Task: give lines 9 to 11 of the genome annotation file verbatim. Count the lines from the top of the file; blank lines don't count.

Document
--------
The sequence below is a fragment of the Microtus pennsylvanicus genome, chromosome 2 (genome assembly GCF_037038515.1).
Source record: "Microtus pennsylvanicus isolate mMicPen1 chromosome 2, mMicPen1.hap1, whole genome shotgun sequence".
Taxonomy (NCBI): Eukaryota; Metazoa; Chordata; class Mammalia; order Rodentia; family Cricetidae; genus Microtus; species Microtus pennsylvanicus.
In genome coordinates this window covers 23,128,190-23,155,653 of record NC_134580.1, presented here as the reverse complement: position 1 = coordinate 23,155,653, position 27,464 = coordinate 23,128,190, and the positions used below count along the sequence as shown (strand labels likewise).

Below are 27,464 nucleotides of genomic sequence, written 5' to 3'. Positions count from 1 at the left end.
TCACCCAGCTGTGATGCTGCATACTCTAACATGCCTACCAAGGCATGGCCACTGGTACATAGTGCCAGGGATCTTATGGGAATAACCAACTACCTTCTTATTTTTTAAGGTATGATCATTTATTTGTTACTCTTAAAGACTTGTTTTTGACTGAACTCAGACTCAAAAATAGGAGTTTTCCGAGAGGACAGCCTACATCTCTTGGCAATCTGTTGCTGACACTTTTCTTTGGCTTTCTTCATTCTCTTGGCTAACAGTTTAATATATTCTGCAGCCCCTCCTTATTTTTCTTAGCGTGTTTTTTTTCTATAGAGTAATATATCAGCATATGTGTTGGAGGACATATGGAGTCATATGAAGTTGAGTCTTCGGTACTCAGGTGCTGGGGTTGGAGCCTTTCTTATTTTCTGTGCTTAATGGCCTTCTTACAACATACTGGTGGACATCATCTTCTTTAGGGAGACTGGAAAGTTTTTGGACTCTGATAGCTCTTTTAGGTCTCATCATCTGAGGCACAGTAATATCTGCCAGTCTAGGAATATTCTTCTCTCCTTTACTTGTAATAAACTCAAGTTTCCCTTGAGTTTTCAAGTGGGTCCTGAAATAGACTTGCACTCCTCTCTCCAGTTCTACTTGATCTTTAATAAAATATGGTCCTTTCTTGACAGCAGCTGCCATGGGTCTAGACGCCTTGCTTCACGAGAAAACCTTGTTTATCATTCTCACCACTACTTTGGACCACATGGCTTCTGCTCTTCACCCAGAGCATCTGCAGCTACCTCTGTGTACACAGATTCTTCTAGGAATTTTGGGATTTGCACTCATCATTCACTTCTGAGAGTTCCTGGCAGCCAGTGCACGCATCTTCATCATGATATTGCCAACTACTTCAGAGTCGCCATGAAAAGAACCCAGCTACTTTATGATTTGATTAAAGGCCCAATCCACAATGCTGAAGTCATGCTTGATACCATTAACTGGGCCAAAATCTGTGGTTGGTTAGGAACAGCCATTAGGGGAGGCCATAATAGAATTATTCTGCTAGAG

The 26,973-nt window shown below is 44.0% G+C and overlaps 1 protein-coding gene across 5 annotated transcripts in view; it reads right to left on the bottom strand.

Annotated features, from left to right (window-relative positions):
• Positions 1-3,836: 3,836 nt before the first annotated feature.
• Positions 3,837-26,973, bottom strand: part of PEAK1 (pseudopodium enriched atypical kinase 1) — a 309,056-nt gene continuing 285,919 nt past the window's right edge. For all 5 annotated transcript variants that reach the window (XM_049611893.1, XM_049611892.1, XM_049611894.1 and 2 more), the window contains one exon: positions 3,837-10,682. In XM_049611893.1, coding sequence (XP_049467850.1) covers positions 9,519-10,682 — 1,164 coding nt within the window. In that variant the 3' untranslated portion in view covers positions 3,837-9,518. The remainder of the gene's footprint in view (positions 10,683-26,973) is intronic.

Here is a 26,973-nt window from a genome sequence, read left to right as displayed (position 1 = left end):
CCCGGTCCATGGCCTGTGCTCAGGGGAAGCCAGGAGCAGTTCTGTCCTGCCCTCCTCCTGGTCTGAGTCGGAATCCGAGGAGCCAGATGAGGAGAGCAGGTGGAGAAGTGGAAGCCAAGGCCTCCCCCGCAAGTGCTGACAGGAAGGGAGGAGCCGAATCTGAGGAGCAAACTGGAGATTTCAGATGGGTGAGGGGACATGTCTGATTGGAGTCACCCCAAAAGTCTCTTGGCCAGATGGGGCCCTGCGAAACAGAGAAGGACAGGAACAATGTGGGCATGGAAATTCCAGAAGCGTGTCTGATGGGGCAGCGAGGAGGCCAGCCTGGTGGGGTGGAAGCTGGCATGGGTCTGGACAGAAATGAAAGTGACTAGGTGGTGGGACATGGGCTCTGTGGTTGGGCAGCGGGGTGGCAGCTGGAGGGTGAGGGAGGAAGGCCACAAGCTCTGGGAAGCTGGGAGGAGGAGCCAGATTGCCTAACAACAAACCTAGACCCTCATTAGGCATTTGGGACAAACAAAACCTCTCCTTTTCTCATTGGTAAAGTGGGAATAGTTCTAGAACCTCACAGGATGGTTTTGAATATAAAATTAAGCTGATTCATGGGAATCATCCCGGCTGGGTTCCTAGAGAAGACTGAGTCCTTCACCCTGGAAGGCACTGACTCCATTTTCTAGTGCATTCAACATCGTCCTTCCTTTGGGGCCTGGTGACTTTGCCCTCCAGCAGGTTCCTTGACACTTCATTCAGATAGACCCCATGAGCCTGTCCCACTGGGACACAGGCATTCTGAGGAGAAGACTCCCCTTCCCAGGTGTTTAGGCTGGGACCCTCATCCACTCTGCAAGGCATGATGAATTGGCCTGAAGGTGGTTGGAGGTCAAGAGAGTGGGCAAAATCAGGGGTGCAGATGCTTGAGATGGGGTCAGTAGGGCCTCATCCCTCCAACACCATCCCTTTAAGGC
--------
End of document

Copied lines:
• Positions 1-3,836: 3,836 nt before the first annotated feature.
• Positions 3,837-26,973, bottom strand: part of PEAK1 (pseudopodium enriched atypical kinase 1) — a 309,056-nt gene continuing 285,919 nt past the window's right edge. For all 5 annotated transcript variants that reach the window (XM_049611893.1, XM_049611892.1, XM_049611894.1 and 2 more), the window contains one exon: positions 3,837-10,682. In XM_049611893.1, coding sequence (XP_049467850.1) covers positions 9,519-10,682 — 1,164 coding nt within the window. In that variant the 3' untranslated portion in view covers positions 3,837-9,518. The remainder of the gene's footprint in view (positions 10,683-26,973) is intronic.

Here is a 26,973-nt window from a genome sequence, read left to right as displayed (position 1 = left end):